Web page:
The Department of Language and Literature has established competitive merit-based fellowships to propel its emerging creative writing major and minor and attract the interest of prospective students. The fellowships will be offered in amounts of $2,500 or $1,000 to incoming students who will major or minor in creative writing.
“[Offering fellowships] is a really good idea,” said sophomore English major Emily Duncan, an aspiring fantasy fiction writer. “If they had been doing that when I was coming in, I would have been even more inclined to look into the school.”
Director of Creative Writing and Assistant Professor of English Dr. John Estes dubbed these awards “fellowships” rather than scholarships because they represent more than mere financial assistance. According to Estes, they are intended to cultivate a “rich and fertile exchange within student culture that is encouraging, challenging and stimulating.”
Estes said he hopes these university-funded scholarships will not only propel the program but also extend beneficial opportunities to mesh self-expression with linguistic competence.
“Creativity is highly valued by employers,” Estes said, highlighting the importance of these skills in any career. “We do people a disservice to not let [them] have more emphasis in liberal arts.”
The development of a creative writing program is in response to its increased popularity among post-secondary institutions over the last decade. According to Estes, there is “a real hunger in people” for more than mere vocational certification.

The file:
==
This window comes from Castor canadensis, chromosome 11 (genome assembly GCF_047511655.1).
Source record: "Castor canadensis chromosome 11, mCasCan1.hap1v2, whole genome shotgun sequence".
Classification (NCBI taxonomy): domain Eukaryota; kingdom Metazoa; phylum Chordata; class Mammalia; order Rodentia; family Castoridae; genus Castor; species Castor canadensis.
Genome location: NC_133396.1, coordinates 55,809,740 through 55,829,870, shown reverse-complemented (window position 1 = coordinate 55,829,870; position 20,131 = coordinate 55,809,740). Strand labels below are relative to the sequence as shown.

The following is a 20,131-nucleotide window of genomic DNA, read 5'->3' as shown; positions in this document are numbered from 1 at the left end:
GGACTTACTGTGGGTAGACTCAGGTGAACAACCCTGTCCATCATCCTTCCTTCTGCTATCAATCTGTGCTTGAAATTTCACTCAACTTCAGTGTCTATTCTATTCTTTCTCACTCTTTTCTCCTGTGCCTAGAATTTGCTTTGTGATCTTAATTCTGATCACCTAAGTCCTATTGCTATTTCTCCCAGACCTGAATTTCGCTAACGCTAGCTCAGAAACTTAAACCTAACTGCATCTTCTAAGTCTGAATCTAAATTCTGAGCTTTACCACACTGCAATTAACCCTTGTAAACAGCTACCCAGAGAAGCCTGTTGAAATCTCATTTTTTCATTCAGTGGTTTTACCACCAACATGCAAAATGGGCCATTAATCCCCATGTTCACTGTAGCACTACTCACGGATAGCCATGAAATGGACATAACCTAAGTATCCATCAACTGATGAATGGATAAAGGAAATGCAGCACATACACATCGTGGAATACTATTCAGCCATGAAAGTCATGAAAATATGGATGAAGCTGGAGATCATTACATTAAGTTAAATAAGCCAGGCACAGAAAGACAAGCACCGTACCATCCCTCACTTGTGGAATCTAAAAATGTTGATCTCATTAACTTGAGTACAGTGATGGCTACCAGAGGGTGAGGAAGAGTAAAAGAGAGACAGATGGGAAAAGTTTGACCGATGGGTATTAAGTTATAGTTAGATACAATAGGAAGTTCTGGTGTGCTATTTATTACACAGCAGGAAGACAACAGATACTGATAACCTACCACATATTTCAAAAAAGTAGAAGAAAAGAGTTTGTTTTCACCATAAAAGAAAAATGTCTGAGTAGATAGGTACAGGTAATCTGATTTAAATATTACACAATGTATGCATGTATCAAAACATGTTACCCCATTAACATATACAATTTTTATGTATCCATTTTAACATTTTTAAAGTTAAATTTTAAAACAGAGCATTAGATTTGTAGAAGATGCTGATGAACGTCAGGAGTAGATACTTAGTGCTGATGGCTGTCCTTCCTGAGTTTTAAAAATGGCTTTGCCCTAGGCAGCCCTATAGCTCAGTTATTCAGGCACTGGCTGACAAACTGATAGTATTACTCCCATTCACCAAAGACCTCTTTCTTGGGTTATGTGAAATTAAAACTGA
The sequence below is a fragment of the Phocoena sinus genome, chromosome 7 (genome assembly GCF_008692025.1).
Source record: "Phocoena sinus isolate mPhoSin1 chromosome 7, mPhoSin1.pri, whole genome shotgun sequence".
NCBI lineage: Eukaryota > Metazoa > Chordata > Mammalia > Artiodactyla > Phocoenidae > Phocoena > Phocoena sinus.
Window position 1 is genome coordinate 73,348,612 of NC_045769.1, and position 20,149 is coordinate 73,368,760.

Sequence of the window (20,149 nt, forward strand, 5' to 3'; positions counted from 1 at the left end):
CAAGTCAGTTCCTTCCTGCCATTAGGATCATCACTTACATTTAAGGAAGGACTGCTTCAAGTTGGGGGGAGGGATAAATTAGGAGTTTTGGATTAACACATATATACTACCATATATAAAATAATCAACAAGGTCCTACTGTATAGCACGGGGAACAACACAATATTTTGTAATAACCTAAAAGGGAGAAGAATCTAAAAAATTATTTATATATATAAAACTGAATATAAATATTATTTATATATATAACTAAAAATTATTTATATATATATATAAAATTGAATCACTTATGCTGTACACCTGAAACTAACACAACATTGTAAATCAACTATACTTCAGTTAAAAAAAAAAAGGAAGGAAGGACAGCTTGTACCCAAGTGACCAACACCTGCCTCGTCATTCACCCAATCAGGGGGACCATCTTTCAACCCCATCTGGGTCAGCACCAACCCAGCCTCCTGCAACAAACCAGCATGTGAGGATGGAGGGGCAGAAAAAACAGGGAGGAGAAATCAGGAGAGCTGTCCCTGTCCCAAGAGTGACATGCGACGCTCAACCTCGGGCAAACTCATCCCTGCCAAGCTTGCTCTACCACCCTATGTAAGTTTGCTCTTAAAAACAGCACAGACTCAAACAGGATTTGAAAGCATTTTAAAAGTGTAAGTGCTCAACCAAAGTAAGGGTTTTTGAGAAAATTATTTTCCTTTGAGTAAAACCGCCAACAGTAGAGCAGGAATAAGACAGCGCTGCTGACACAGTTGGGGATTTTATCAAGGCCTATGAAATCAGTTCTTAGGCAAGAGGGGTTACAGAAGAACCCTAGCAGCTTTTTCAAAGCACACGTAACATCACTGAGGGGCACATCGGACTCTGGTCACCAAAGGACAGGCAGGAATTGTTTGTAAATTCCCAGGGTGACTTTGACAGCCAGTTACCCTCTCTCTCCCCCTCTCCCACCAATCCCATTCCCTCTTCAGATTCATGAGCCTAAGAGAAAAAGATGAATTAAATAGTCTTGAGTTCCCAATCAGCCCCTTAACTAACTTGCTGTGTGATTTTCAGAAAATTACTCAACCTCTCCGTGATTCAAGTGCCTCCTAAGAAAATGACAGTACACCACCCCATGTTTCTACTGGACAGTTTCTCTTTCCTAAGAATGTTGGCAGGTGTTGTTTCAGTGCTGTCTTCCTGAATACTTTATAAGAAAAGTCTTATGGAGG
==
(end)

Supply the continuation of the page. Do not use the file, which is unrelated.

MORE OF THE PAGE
“College is a time to explore who we are and develop as human beings … with a mix of skills and experiences that is appealing,” he said.
“I needed four years [as an English major] to develop an understanding of what good writing is,” senior English and philosophy major Holly Nunn said. “Now I can move on to graduate school for creative writing because I feel like I have done what I can do with English literature. I’m ready to expand now.”
Those considering an undergraduate degree in creative writing are eligible to apply for the new fellowships by submitting an original selection of poetry, fiction or non-fiction, in addition to a personalized artist’s statement and cover letter. Submissions must be received by Dec. 1 and abide by specified length requirements.
Fellowship recipients will be determined by the quality of their work and passion to pursue creative writing at the academic level. Their submissions will be evaluated by department faculty members during the first year, but the committee may eventually include the expertise of faculty from related disciplines, outside writers and poets or other students.
Although current Malone students cannot apply for the creative writing fellowships, which are intended for incoming freshmen, Nunn hopes this new major will inspire closet writers to get involved with this creative movement. She envisions a reading and writing community that permeates campus, provides increased enrichment opportunities like literature groups and workshops and actively involves administration in promoting literacy.
“I’m always surprised at the number of writers who appear on campus and the amount of talent that Malone students seem to have for writing and creativity,” Nunn said, who also serves as editor of Sightlines, Malone’s student journal of the arts. “Students often think they would never get into [publications, but] we are trying to crunch that myth.”
With eyes bright and pens poised, English undergrads are instead extending an invitation to future “fellows” and any undiscovered on-campus prodigies who desire to engage in and expand the growing literary community.
Caitlin Pickard is a contributing writer for Aviso AVW.